Seldom are we lucky enough to encounter a book with the potential to really change the way we view the world, but Melanie Joy's groundbreaking work on carnism, Why We Love Dogs, Eat Pigs and Wear Cows: An Introduction to Carnism, is just such a book. Dr. Joy recently took some time with LoveToKnow to answer a few questions on the psychology behind the decision to eat meat and other animal products.
Introduction to Carnism
LoveToKnow (LTK): By looking closely at the psychology of carnism, you uncover some uncomfortable realities about how our culture shapes our dietary choices. Can you tell us a bit about carnism and how it influences us?
MJ: Carnism is the term I use to describe the widespread, invisible belief system, or ideology, that conditions people to eat (certain) animals. Carnism is the opposite of vegetarianism or veganism; "carn" means "flesh" or "of the flesh" and "ism" denotes a belief system. Because carnism is invisible, most people who are not vegetarian or vegan have no idea their food choices are formed by a deeper belief system; they simply see eating animals as a given, rather than a choice. But when eating animals isn't a necessity for survival, as is the case in the majority of the world today, it is a choice-and choices always stem from beliefs.
We do, however, recognize that not eating animals is a choice-vegetarianism was named centuries ago. So why hasn't carnism been named until now? One reason is because it's easier to recognize those ideologies that fall outside the norm. But there's another, more important, reason that carnism has remained unnamed: carnism is both a dominant ideology-an ideology so pervasive its tenets are simply considered "common sense" rather than a set of widely held opinions-and a violent ideology. It is literally organized around violence toward others. Ideologies such as carnism require the participation of people who would not willingly support such unnecessary violence toward other sentient beings; the tenets of carnism run counter to most people's core values. So carnism, like other violent ideologies, must use a set of social and psychological defense mechanisms to enable humane people to participate in inhumane practices without realizing what they're doing. These defenses mask the contradictions between our values and behaviors, enabling us to make exceptions to what we would normally consider ethical.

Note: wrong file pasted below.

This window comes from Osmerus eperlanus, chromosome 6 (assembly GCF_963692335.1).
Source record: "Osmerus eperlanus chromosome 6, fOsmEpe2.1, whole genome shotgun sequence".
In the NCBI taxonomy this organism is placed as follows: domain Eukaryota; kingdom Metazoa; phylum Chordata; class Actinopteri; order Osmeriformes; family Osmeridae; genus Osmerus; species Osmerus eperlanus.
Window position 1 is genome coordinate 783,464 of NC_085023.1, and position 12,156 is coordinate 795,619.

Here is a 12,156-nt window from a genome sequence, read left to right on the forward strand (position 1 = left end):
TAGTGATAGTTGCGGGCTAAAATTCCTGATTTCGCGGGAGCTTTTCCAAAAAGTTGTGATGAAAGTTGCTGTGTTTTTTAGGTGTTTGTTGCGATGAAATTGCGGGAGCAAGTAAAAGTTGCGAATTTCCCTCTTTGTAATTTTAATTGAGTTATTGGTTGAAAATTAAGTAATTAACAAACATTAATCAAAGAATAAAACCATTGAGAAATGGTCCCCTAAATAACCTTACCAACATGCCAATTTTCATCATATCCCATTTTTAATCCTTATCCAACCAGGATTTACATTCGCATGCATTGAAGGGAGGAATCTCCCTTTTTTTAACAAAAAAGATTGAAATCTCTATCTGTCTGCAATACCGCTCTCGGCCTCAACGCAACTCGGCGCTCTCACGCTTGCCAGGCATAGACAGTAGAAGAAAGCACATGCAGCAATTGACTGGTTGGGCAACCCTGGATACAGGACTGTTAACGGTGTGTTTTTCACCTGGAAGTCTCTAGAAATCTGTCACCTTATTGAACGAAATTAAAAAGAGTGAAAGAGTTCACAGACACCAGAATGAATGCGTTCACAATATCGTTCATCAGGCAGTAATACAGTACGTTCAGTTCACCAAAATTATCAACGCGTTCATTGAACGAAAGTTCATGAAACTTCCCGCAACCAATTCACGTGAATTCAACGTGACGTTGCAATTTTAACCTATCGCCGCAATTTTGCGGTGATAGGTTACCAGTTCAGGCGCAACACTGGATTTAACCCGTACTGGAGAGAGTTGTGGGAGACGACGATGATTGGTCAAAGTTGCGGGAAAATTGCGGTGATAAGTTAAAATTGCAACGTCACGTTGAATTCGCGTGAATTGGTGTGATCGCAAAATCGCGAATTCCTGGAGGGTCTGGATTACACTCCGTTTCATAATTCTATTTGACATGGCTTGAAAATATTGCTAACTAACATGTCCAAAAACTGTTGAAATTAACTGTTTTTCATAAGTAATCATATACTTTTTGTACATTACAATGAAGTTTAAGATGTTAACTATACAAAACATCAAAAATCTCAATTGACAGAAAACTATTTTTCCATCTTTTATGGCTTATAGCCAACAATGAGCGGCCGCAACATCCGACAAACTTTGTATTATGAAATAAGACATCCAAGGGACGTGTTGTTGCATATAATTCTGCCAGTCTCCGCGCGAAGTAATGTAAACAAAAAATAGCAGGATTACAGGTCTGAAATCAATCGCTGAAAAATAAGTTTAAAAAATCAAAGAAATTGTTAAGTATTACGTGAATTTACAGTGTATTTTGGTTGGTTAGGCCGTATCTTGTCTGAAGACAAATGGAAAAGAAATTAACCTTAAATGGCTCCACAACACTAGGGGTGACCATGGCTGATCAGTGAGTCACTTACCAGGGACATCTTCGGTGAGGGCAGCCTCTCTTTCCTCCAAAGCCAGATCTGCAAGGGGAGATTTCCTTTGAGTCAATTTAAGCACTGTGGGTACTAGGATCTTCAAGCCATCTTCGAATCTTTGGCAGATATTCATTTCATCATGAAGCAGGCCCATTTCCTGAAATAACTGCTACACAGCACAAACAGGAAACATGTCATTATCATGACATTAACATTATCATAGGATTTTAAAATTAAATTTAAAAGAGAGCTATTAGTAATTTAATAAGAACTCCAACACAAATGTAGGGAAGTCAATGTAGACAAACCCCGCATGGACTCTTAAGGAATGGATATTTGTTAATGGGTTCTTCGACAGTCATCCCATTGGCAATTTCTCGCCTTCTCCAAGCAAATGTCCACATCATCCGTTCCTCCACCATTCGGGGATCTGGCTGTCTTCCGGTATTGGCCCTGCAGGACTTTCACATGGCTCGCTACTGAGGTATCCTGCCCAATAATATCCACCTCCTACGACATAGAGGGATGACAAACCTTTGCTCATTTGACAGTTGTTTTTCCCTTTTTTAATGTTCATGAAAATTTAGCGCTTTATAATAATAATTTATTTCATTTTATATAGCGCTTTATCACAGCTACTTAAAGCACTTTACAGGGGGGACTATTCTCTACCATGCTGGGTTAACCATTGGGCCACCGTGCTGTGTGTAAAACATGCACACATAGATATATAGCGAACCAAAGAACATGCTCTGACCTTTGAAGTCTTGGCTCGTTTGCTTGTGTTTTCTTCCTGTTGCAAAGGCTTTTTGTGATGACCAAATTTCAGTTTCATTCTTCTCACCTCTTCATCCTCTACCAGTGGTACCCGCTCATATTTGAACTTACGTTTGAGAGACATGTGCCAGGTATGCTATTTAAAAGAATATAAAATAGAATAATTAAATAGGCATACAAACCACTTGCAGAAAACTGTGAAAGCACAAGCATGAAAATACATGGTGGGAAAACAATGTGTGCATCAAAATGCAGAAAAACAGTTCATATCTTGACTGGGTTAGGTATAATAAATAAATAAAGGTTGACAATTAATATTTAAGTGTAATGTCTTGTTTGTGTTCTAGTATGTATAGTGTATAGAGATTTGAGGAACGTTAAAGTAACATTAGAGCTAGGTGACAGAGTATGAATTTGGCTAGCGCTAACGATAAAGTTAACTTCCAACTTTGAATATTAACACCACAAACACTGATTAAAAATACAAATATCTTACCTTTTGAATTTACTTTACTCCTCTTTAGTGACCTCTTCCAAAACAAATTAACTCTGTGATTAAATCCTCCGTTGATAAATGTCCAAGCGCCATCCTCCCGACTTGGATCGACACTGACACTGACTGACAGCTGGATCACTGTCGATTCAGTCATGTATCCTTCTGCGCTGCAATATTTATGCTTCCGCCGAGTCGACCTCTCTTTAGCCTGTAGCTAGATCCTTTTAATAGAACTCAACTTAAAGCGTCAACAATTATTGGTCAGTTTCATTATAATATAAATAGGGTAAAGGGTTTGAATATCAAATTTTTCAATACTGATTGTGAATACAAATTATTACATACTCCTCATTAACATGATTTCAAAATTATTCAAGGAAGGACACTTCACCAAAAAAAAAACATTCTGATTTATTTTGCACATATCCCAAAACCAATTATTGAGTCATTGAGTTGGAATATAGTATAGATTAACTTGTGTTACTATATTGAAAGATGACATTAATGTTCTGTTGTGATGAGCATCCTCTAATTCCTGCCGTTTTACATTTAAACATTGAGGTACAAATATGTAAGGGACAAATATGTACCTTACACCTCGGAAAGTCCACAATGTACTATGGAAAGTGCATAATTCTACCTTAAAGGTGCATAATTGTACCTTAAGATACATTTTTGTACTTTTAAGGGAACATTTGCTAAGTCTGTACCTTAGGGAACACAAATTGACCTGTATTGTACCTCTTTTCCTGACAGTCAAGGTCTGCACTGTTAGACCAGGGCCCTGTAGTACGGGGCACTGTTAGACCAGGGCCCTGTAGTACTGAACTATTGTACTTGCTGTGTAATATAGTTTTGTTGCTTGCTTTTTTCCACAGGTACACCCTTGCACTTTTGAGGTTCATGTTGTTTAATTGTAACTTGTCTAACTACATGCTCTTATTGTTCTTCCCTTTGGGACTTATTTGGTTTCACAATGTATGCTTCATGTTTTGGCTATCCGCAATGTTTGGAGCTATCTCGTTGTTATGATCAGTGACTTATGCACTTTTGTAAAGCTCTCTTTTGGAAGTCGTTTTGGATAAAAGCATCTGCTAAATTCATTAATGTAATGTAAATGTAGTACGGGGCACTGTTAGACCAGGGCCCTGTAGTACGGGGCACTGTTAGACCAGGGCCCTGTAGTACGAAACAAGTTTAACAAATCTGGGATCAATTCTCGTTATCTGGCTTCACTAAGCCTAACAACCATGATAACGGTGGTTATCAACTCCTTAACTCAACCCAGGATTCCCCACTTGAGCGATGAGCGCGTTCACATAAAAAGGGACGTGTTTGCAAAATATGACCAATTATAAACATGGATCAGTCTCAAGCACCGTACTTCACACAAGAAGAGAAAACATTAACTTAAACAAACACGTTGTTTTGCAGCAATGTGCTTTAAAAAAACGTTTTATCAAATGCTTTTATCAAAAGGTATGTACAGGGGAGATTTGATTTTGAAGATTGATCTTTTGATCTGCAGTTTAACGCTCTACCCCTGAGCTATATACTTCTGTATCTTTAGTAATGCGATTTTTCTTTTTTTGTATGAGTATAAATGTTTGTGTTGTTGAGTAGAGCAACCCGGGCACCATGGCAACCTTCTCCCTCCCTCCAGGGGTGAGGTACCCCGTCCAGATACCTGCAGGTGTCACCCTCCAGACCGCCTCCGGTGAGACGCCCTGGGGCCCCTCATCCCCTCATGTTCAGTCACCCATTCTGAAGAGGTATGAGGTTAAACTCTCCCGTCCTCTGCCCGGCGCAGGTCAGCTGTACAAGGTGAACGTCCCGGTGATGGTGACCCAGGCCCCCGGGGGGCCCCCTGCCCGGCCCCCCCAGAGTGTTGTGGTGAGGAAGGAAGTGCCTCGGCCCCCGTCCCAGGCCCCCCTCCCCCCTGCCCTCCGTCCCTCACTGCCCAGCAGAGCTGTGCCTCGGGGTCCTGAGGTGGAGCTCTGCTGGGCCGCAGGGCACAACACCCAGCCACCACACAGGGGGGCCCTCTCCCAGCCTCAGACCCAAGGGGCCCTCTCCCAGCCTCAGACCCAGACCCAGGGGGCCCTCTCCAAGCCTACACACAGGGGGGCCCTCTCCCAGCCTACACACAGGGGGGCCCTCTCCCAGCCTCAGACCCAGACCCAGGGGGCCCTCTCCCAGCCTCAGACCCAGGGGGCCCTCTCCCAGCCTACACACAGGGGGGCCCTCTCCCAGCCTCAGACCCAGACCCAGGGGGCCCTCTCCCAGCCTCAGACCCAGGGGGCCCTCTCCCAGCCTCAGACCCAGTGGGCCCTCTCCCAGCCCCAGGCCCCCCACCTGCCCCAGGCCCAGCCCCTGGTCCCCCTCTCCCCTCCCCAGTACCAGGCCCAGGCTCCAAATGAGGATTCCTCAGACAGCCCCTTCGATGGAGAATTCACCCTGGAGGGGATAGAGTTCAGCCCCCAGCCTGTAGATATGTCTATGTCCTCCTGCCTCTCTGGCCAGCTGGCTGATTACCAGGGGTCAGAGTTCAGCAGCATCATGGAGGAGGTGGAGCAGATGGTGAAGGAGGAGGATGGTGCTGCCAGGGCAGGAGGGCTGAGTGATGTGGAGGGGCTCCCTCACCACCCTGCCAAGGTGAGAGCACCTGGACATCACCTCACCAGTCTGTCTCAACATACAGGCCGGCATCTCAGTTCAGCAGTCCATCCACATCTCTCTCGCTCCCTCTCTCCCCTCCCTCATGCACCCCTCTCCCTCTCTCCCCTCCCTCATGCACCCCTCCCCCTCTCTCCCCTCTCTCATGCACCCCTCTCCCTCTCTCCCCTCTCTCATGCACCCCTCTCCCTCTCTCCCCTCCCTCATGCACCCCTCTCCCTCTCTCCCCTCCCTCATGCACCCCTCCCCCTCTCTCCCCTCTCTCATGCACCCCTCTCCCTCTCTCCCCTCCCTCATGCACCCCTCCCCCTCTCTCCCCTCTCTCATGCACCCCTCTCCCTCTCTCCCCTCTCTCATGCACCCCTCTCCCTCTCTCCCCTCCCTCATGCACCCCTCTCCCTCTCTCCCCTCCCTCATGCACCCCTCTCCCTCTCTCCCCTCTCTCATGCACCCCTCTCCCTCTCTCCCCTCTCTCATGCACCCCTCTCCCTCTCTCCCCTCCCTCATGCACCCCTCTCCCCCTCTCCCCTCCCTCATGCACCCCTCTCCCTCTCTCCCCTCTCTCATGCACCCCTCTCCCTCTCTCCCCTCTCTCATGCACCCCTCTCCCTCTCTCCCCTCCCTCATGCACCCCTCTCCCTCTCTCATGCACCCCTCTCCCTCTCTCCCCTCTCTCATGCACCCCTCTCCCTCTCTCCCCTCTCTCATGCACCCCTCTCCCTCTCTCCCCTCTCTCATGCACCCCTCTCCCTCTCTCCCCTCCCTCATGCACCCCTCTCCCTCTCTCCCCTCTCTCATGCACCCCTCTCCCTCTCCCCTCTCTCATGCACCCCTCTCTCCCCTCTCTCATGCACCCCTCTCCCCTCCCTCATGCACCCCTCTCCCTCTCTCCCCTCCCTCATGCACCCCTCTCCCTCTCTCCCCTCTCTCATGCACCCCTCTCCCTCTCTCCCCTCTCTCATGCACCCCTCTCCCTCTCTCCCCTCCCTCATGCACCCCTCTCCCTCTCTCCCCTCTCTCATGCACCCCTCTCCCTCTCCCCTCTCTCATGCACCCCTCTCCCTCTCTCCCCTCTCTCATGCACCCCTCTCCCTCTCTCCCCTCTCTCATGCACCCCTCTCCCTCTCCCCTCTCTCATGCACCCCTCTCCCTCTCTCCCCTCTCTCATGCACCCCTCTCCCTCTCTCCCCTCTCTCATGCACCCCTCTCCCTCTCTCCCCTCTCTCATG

LTK: What are some of the defense mechanisms that enable moral people to support a system that violates their personal ethics?
MJ: The primary defense of carnism is invisibility and the primary way the system stays invisible is by remaining unnamed: if we don't name it, we won't see it, and if we don't see it, we can't talk about it or question it. And not only is the ideology invisible, so, too, are its victims: the trillions of farmed animals who remain out of sight and therefore conveniently out of public consciousness; the devastated ecosystem; the violently exploited meat packers and slaughterhouse workers; and the meat consumers who are at increased risk of serious disease and who have been conditioned to shut down their natural awareness and empathy toward nonhuman beings.
Justification is another carnistic defense. Carnism presents the myths of meat (and other animal products) as the facts of meat by promoting what I refer to as the Three Ns of Justification: eating animals is normal, natural, and necessary. The Three Ns are institutionalized-they are embraced and maintained by all major social institutions, from the family to the state-and these same arguments have been used throughout history to justify other violent ideologies (e.g., slavery, male dominance, etc.).
Carnism also uses a trio of defenses that distort our perceptions of meat (and dairy and eggs) and the animals we eat so we can feel comfortable enough to consume them. We learn, for instance, to view farmed animals as objects (e.g., we refer to a chicken as something, rather than someone) and as abstractions, lacking in any individuality or personality (e.g., a pig is a pig and all pigs are the same), and to create rigid categories in our minds so we can harbor very different feelings and behaviors toward different species (e.g., beef is delicious and dog meat is disgusting; cows are for eating and dogs are our friends).
These are just some of the many defenses of carnism. All defenses work together, overlapping and supporting one another, to serve a single purpose: to prevent us from thinking and feeling when it comes to farmed animals and the products procured by their bodies.